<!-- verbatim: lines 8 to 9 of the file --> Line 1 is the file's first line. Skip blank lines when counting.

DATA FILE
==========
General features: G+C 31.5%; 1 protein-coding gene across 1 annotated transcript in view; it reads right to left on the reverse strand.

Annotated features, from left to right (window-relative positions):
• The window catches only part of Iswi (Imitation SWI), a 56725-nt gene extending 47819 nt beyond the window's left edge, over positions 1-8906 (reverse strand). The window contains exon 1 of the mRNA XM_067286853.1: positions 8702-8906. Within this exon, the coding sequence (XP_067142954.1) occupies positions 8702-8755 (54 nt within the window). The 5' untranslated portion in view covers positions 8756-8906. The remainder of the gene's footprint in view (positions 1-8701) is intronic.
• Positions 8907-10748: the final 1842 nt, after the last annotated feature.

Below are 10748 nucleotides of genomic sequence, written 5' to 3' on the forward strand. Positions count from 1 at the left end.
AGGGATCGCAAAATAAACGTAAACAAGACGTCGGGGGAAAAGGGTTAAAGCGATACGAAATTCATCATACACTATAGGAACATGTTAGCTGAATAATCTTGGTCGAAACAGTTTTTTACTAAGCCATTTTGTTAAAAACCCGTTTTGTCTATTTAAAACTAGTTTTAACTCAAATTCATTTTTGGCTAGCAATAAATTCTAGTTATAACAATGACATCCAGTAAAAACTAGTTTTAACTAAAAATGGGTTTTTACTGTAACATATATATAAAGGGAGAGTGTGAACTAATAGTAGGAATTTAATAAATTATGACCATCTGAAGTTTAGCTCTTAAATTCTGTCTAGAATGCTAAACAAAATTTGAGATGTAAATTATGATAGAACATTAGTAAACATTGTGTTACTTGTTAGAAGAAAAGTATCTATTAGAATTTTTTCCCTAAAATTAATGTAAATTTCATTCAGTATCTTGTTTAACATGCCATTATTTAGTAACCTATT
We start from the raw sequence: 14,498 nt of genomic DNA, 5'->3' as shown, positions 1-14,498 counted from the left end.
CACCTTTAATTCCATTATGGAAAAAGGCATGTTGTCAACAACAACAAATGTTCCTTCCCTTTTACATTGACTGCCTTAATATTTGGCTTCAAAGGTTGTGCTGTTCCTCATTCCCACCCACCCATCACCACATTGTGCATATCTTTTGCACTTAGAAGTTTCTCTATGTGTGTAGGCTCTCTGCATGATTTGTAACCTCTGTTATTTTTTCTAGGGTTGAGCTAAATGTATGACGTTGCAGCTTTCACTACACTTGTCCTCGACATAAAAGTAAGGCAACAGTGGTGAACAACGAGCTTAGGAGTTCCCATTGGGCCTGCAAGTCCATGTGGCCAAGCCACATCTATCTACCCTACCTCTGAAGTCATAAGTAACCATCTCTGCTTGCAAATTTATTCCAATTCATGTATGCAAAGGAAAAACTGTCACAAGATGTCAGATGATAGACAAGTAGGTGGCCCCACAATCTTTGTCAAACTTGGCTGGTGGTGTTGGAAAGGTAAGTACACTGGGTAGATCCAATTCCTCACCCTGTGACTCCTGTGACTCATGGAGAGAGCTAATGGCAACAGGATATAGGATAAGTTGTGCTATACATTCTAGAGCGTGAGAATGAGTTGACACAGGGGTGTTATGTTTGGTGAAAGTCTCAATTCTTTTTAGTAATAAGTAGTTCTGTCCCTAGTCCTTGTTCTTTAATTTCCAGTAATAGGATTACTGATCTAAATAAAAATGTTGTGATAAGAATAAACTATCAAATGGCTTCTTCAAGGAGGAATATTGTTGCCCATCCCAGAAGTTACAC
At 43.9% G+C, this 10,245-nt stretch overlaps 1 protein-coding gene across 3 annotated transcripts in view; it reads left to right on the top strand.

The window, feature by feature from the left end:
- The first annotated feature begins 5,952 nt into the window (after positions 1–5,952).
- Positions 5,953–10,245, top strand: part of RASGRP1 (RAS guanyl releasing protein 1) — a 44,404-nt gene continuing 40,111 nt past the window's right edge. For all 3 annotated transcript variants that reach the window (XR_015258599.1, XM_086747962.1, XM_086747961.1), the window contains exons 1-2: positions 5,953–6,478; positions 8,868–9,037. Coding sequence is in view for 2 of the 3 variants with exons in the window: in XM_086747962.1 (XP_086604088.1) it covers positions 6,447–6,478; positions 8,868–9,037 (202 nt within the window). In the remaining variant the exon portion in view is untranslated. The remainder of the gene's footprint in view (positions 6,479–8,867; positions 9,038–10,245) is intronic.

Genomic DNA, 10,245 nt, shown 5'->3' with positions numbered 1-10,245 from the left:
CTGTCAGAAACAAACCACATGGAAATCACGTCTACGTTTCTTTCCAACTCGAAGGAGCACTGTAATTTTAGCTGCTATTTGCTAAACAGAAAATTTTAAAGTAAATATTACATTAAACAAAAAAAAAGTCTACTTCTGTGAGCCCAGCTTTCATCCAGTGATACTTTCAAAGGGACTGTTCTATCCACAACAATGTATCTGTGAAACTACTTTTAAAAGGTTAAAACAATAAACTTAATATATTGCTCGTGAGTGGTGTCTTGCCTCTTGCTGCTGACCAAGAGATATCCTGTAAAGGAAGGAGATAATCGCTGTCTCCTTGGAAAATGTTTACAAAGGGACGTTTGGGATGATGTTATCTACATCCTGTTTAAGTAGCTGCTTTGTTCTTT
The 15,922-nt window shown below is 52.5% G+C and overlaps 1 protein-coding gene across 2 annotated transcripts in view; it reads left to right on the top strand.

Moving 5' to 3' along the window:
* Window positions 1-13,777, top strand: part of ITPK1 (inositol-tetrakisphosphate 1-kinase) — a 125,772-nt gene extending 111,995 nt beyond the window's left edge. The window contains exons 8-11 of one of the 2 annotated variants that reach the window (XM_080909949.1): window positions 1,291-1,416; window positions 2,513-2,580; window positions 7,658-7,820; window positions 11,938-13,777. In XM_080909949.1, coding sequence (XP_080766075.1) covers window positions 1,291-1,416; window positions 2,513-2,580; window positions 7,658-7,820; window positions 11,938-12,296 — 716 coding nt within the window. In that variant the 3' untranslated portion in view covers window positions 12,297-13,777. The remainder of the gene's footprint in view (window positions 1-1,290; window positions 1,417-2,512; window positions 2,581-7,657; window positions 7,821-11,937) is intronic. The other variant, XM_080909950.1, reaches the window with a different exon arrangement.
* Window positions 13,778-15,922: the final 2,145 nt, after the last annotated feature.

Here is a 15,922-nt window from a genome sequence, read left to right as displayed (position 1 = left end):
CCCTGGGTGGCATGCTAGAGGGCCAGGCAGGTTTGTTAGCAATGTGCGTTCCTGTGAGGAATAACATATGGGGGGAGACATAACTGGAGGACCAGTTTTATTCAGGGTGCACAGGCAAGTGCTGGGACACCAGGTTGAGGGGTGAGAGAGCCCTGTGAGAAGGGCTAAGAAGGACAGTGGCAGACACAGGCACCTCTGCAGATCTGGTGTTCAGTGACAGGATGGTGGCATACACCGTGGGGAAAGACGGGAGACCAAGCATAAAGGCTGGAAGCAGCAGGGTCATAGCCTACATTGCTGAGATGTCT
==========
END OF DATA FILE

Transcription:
CACCTTTAATTCCATTATGGAAAAAGGCATGTTGTCAACAACAACAAATGTTCCTTCCCTTTTACATTGACTGCCTTAATATTTGGCTTCAAAGGTTGTGCTGTTCCTCATTCCCACCCACCCATCACCACATTGTGCATATCTTTTGCACTTAGAAGTTTCTCTATGTGTGTAGGCTCTCTGCATGATTTGTAACCTCTGTTATTTTTTCTAGGGTTGAGCTAAATGTATGACGTTGCAGCTTTCACTACACTTGTCCTCGACATAAAAGTAAGGCAACAGTGGTGAACAACGAGCTTAGGAGTTCCCATTGGGCCTGCAAGTCCATGTGGCCAAGCCACATCTATCTACCCTACCTCTGAAGTCATAAGTAACCATCTCTGCTTGCAAATTTATTCCAATTCATGTATGCAAAGGAAAAACTGTCACAAGATGTCAGATGATAGACAAGTAGGTGGCCCCACAATCTTTGTCAAACTTGGCTGGTGGTGTTGGAAAGGTAAGTACACTGGGTAGATCCAATTCCTCACCCTGTGACTCCTGTGACTCATGGAGAGAGCTAATGGCAACAGGATATAGGATAAGTTGTGCTATACATTCTAGAGCGTGAGAATGAGTTGACACAGGGGTGTTATGTTTGGTGAAAGTCTCAATTCTTTTTAGTAATAAGTAGTTCTGTCCCTAGTCCTTGTTCTTTAATTTCCAGTAATAGGATTACTGATCTAAATAAAAATGTTGTGATAAGAATAAACTATCAAATGGCTTCTTCAAGGAGGAATATTGTTGCCCATCCCAGAAGTTACAC
At 43.9% G+C, this 10,245-nt stretch overlaps 1 protein-coding gene across 3 annotated transcripts in view; it reads left to right on the top strand.